Automation World: David Greenfield 11:50  

Can you provide some examples of industrial customers who are using Acopos 6D? And by that, I mean, you know what they're using it to do and how its benefitted them?

B&R: Kristen Ballistrea 11:59  

Yeah, and you know, that's one of the top questions we get. And it's a difficult one to answer sometimes. And we do have quite a few industrial customers using the technology. However many of them are under NDA right now, a lot of that is because they actually view this technology as something that gives them a competitive edge. We do have a few that are public though. One is a company called KAO in Japan. It's a cosmetics application company that does dispensing capping and labeling for custom makeup products. So they're really doing it for the batch size one and the custom products. So it's giving them the flexibility to do that. We also have Bico Group in Sweden. So this one is pretty cool. And it shows how we can collaborate with ABB robotics in the lab automation and life sciences space. So they're actually using 60 to do bio sample management with labeling and storage. The 6D automates the process simplifies the track and trace of the samples shrinks the footprint and uses all six degrees of freedom at each process step. We also have U2/Unilogo, they have a machine that's doing flexible capping for cosmetics. So once again, you hear that flexible word in there. It's really key and in applications with 6D. Outside of the few that I named, we have use cases with a pharmaceutical company, a packaging company, and actually many others. We have quite a few machines that in systems that are going public in the month of May. So if you follow us on LinkedIn or on our YouTube page, you'll actually be able to view these really cool applications we've been working on.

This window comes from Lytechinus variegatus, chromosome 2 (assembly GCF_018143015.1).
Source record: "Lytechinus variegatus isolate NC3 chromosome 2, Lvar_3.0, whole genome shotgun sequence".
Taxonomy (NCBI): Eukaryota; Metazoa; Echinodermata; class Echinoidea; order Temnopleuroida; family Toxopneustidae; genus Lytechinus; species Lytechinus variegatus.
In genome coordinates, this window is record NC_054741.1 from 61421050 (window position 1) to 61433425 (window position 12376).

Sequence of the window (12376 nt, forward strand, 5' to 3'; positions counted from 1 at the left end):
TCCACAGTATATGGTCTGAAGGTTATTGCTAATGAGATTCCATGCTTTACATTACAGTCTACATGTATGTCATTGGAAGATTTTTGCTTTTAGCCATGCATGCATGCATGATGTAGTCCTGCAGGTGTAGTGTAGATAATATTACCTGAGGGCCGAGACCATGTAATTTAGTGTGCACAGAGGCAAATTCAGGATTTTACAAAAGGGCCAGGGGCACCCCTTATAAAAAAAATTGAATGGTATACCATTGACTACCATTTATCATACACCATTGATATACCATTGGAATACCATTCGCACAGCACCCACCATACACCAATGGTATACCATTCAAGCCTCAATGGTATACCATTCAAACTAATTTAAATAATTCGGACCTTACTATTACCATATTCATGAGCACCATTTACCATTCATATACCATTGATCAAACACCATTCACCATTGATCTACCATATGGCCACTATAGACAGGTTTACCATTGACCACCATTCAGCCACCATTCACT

Automation World: David Greenfield 13:25  

Well thank you for joining me for this podcast. Kristen, and thanks of course to all our listeners. And please keep watching this space for more installments of Automation World Gets Your Questions Answered. And remember you can find us online at automation world.com to stay on top of the latest industrial automation technology insights, trends and news.